Posts Tagged ‘Christmas’

Any Rationalization in the Storm

Monday, December 28th, 2020

December 28 is traditionally observed as the commemoration of the “Massacre of the Innocents” under Herod the Great. The dark episode is recorded only in Matthew’s gospel, and its absence from any other primary historical source – despite Herod’s generally bad reputation among contemporary Jewish and pagan historians – leads many scholars to view the story as a narrative device.

Whether historical fact or instructive fable, it sheds much needed light on the human habit of justifying brute force and lethal violence in service of some abstract greater good. The myth of redemptive violence in the United States, for example, doesn’t mark a partisan or ideological divide. Wars, invasions, and massacres have been championed by left and right. American notions of progress have underwritten the Indian Removal Act, Prohibition, and eugenic sterilization. “The greater good” has been invoked to justify chattel slavery and the bombing of entire cities. Doing bad things with the best intentions is not a quirk of history but an all too human constant.

We often come to admit and regret the large-scale disasters, if only in retrospect. It’s far easier to rationalize away the smaller instances in our everyday lives. Among the challenges of the Christmas season is the temptation to put ourselves into the story as a shepherd, a wise man or woman – perhaps even an angel – and not to recognize Herod’s shadow in our hearts and minds.

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Christmas Regret

Sunday, December 27th, 2020

Christmas, like life, rarely brings us what we once wanted or imagined we needed. No doubt that explains why so many products of consumer capitalism’s holiday season create and feed a relentless craving for “the best Christmas ever,” a sales campaign designed to insure that, in the words of a song by Over the Rhine, “all I get for Christmas is blue.” Recognizing the chasm between what I thought I wanted and what I truly need is an essential lesson on the regret-laden road to spiritual maturity. Here’s a poem for those on the way.

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“A sad tale’s best for winter.”

Saturday, December 26th, 2020

Shakespeare’s late romance, The Winter’s Tale, is full of contrivances and plot holes, including perhaps the most famous stage direction in history, “Exit, pursued by a bear,” yet it remains among my favorites. The title itself is a mystery. The only plausible reference in the text is young Mamillius’s offhand comment, “A sad tale’s best for winter,” even though the play ends in an unexpected reconciliation. So it is that I associate the play with Christmas, as so much of the Christmas story, as in the stories of our lives, finds joy in sad and difficult terrain: long, hard journeys; no room at the inn; Herod’s jealous rage; the flight to Egypt.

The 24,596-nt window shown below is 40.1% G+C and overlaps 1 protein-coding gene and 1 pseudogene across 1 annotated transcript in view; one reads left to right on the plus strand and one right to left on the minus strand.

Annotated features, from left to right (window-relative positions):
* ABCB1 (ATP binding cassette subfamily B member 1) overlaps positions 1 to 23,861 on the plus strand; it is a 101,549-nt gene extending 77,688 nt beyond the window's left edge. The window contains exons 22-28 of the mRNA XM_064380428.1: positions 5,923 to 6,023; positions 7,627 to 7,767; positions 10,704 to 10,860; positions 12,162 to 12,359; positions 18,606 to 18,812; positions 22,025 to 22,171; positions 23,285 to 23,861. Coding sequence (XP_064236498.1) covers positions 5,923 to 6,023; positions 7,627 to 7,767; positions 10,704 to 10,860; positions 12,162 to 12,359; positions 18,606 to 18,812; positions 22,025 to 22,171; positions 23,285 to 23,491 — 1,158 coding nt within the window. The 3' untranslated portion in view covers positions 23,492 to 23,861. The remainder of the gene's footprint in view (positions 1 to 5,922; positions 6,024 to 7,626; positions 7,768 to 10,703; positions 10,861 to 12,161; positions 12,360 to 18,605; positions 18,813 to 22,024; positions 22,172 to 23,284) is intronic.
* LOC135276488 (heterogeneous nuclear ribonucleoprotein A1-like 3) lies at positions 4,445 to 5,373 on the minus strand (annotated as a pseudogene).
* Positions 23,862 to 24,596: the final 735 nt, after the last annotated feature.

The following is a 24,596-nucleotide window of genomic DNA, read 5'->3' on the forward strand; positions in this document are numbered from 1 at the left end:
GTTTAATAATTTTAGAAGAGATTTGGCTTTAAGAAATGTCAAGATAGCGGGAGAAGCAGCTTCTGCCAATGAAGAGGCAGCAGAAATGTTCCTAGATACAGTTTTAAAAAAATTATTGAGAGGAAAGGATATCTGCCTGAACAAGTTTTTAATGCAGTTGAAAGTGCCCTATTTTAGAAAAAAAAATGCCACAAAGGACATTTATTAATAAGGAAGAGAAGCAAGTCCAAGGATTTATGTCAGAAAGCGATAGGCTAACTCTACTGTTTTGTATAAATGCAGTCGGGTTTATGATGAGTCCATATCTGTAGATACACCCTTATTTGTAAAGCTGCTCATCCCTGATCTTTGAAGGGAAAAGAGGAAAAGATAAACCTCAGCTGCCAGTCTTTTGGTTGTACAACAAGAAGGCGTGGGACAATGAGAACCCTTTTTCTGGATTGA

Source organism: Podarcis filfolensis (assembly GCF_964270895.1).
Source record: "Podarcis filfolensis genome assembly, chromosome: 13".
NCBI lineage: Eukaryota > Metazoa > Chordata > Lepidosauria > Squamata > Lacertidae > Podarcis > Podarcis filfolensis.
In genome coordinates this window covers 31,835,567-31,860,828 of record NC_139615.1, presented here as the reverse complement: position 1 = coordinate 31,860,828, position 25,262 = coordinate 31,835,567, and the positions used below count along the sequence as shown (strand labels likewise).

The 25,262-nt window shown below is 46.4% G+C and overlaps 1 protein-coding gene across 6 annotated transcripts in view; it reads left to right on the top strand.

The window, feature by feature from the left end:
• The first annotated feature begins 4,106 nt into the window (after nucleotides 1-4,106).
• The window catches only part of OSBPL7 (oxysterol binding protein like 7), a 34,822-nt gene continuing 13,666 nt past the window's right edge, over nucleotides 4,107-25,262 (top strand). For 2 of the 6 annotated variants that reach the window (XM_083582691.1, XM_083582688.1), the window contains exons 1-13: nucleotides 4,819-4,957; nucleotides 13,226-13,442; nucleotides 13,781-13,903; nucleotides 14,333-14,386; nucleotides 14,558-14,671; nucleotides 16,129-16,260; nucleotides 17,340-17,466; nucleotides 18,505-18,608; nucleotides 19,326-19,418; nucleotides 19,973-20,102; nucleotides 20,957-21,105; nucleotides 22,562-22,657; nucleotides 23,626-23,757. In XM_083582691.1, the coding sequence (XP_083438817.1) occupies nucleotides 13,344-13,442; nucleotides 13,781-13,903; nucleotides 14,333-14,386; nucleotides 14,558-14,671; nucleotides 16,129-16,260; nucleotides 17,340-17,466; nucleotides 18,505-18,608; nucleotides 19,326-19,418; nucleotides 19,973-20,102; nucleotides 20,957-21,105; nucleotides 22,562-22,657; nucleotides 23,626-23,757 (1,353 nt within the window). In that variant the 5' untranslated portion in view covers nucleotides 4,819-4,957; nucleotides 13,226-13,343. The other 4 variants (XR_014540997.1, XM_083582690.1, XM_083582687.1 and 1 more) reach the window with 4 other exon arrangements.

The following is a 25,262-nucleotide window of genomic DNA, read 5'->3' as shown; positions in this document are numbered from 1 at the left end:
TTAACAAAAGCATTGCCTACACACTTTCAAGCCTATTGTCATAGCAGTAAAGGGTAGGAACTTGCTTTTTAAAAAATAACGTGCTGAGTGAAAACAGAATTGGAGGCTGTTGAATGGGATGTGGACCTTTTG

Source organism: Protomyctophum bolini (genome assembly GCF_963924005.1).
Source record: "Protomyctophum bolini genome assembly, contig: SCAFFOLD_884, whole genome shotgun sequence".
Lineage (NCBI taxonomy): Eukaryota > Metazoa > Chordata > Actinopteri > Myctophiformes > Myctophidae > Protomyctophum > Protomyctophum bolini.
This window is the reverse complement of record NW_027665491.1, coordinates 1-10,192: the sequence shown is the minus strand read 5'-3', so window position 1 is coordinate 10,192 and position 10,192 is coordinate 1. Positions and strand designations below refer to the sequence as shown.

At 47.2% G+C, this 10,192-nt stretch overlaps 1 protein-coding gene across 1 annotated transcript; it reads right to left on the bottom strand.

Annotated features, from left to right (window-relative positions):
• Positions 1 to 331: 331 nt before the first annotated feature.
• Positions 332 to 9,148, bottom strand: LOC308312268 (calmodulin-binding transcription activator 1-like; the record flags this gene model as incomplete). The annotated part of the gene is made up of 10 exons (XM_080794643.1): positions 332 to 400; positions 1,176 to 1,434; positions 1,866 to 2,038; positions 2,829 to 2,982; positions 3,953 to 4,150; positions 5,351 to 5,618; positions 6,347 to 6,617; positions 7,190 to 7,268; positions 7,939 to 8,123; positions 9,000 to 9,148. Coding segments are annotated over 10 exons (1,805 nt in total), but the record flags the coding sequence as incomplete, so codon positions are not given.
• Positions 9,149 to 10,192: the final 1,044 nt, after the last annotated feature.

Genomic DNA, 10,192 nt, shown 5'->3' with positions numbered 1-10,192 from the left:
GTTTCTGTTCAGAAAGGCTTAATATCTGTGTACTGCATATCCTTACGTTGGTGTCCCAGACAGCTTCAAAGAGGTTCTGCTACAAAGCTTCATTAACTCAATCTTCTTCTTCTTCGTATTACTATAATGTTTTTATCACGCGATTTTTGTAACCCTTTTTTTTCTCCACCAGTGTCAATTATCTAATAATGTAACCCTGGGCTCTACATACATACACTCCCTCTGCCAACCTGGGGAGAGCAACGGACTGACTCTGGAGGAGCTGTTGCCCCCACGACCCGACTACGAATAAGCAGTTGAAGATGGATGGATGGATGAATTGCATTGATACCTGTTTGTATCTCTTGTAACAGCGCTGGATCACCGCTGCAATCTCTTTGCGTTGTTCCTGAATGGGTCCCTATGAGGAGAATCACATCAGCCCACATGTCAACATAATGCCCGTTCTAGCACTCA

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Prince of Peace

Friday, December 25th, 2020

Octavian Augustus, first emperor of Rome, was known by many titles, including Divi Filius (Son of God), and Princeps Pacis (Prince of Peace). An inscription in Asia Minor states that Augustus’s birth “… has been for the whole world the beginning of the gospel (εύαγγέλιον) concerning him.” How strange, then, to use the same names for a contemporaneous but obscure Palestinian Jew, whose understanding of peace, politics, and power was so radically different. How strange to have so long diluted the scandal of the gospel (good news) with accommodations to an Augustan vision of a peace built on the use or threat of lethal violence. Here’s a Christmas poem calling attention to that contrast in a conscious act against forgetting.

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Caring for Words, I: Words Themselves

Monday, December 25th, 2017

Καὶ ὁ Λόγος σὰρξ ἐγένετο καὶ ἐσκήνωσεν ἐν ἡμῖν
The word became flesh and made his dwelling among us. (John 1:14)

Christmas, 2017, a celebration of “the Word made flesh,” arrives even as the degradation of our discourse – the way we talk to one another – accelerates. With the currency of “fake news,” “post truth,” “alternative facts,” and contemptuous labels like “snowflake,” and “conspiritard,” it’s been a bad year for American English.

Though the crisis is most apparent in what now passes for political discourse, it’s not the fault of one man, one party, or one ideology, but the logical consequence of choices and habits over many years, some of which seemed perfectly reasonable at the time, that rapidly evacuated precious words of meaning, beat others to airy thinness, and discarded still others as obsolete. Sickened words form diseased sentences, and what thoughts they sustain become stunted, shallow, or helplessly sentimental. If an unchanging language is dead, a language that openly trades in lies, jargon, and euphemisms suffers from metastatic cancer.

Words have always mattered, have always been slippery, have always been potent, and so they have always been dangerous, particularly in the mouths and pens of those amassing power. This is not the first time words have been so abused, nor will it be the last. Perhaps they are always abused, sometimes more conspicuously than others. For these twelve days of Christmas (December 25, 2017- January 6, 2018), I plan to share the observations of better writers than I on the misuse of words and how we might better care for them.

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